BACKGROUND AND PURPOSE: Astroglia contribute to the pathophysiology of major depression and antidepressant drugs act by modulating synaptic plasticity; therefore, the present study investigated whether the fast antidepressant action of ketamine is reflected in a rapid alteration of the astrocytes’ morphology in a genetic animal model of depression.
EXPERIMENTAL APPROACH: S-Ketamine (15 mg·kg-1 ) or saline was administered as a single injection to Flinders Line (FSL/ FRL) rats. Twenty-four hours after the treatment, perfusion fixation was carried out and the morphology of glial fibrillary acid protein (GFAP)-positive astrocytes in the CA1 stratum radiatum (CA1.SR) and the molecular layer of the dentate gyrus (GCL) of the hippocampus was investigated by applying stereological techniques and analysis with Imaris software. The depressive-like behaviour of animals was also evaluated using forced swim test.
KEY RESULTS: FSL rats treated with ketamine exhibited a significant reduction in immobility time in comparison with the FSL-vehicle group. The volumes of the hippocampal CA1.SR and GCL regions were significantly increased 1 day after ketamine treatment in the FSL rats. The size of astrocytes in the ketamine-treated FSL rats was larger than those in the FSL-vehicle group. Additionally, the number and length of the astrocytic processes in the CA1.SR region were significantly increased 1 day following ketamine treatment.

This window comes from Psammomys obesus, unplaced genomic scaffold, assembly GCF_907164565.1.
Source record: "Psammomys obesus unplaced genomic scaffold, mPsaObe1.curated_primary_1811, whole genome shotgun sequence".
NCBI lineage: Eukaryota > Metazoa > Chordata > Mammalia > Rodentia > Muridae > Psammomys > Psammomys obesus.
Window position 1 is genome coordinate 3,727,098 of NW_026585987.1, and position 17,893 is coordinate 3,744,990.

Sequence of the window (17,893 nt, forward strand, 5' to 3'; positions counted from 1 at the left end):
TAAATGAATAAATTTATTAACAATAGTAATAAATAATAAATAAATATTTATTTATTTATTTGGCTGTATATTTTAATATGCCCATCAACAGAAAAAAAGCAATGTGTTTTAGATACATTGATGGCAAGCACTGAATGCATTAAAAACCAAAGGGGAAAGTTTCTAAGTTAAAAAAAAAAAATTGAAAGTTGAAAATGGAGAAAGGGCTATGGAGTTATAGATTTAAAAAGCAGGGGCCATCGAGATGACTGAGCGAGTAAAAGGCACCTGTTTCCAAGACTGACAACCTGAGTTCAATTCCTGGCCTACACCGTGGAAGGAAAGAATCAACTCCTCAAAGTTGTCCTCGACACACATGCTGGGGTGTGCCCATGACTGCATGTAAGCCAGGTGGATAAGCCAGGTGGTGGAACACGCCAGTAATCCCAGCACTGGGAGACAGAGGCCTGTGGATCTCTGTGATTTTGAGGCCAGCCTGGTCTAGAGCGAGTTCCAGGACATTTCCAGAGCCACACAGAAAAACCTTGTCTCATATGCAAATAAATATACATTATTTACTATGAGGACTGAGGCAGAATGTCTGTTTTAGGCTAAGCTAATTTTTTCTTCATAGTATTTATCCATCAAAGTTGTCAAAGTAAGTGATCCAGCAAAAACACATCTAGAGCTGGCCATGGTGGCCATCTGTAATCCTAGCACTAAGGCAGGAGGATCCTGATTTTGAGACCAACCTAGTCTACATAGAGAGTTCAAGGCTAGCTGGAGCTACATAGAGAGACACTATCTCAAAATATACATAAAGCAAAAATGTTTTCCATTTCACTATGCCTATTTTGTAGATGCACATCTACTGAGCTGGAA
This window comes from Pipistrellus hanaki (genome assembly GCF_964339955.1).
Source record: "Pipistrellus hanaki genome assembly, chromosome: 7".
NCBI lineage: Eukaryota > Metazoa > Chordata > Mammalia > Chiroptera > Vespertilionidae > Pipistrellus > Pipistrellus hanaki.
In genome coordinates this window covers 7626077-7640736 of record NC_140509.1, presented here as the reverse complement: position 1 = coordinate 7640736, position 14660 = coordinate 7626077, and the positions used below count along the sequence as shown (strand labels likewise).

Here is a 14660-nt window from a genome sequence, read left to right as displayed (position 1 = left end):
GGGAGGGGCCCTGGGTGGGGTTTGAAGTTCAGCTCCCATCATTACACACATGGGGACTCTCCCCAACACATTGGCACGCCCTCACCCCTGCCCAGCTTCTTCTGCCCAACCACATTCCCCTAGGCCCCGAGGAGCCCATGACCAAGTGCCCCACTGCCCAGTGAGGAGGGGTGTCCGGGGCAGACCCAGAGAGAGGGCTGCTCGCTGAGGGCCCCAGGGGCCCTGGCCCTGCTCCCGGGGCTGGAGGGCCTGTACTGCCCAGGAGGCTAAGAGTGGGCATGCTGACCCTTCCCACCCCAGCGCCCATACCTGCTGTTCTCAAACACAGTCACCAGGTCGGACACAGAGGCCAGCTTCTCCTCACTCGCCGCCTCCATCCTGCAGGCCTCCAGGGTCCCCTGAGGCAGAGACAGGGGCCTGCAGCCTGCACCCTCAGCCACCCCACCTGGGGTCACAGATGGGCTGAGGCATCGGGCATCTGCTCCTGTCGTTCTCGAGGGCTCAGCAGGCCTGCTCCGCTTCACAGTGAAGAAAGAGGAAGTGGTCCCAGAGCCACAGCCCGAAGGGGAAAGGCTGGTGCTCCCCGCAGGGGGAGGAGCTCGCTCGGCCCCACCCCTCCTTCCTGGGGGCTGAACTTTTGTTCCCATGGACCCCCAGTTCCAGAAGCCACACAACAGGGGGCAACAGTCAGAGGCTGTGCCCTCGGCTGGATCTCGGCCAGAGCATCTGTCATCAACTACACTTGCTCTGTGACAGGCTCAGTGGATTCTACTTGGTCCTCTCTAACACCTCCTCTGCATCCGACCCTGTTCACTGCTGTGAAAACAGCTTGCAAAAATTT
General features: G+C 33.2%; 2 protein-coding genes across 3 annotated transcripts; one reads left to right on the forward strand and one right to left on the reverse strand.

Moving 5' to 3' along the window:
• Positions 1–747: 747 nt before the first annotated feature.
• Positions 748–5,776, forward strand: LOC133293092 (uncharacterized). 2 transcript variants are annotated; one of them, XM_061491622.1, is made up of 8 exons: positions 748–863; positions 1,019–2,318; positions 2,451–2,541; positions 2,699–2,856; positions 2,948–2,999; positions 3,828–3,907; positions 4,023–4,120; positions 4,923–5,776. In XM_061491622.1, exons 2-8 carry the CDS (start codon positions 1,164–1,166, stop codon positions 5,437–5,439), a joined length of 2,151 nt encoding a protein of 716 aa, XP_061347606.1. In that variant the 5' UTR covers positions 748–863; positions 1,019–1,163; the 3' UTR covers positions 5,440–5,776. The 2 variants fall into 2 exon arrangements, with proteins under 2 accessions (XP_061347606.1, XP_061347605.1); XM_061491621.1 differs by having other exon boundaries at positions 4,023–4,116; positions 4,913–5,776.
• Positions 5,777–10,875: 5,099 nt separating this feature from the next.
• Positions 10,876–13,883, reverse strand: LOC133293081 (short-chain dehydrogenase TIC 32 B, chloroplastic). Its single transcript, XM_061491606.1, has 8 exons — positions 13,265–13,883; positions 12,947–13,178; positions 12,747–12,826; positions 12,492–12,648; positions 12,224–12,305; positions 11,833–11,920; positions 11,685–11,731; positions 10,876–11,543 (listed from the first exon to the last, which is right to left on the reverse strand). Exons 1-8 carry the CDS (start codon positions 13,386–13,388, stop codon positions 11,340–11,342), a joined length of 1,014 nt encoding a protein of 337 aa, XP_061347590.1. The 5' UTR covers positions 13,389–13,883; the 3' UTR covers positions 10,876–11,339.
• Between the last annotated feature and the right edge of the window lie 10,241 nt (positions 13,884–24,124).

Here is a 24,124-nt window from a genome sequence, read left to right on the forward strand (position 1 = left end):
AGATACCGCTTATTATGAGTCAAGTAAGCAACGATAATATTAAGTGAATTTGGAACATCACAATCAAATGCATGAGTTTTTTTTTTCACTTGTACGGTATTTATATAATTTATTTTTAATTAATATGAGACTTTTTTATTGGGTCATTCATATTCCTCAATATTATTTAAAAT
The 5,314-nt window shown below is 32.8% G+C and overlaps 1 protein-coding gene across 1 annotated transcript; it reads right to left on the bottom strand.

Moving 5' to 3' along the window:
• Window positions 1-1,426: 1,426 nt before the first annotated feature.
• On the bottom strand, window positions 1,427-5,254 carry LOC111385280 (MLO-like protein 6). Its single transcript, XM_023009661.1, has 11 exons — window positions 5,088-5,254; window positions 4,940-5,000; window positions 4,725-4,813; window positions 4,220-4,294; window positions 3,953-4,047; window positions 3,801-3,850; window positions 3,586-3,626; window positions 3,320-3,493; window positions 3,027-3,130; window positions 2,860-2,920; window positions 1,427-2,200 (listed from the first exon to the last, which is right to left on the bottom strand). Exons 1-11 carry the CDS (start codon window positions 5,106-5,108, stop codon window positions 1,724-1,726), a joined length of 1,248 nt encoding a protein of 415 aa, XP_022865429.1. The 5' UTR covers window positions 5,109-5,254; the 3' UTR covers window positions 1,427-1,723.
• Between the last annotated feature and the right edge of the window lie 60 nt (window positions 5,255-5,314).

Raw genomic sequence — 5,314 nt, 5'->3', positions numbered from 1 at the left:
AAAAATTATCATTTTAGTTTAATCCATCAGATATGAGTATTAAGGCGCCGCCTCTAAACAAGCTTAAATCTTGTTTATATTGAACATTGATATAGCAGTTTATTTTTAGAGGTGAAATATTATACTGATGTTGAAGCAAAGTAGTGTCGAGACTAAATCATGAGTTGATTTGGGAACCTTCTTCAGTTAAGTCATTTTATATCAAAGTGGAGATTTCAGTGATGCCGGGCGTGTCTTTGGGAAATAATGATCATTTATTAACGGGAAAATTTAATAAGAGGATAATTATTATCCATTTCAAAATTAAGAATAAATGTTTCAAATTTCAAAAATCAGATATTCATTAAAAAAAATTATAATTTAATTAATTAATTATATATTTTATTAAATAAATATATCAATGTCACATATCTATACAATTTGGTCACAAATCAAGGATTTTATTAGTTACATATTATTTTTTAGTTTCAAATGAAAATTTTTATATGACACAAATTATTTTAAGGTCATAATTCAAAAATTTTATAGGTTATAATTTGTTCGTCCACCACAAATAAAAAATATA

CONCLUSIONS AND IMPLICATIONS: Our results support the hypothesis that astroglial atrophy contributes to the pathophysiology of depression and a morphological modification of astrocytes could be one mechanism by which ketamine rapidly improves depressive behaviour.
Ardalan, M., Rafati, A. H., Nyengaard, J. R., & Wegener, G. (2017). Rapid antidepressant effect of ketamine correlates with astroglial plasticity in the hippocampus. British Journal of Pharmacology, 174(6), 483-492. 10.1111/bph.13714
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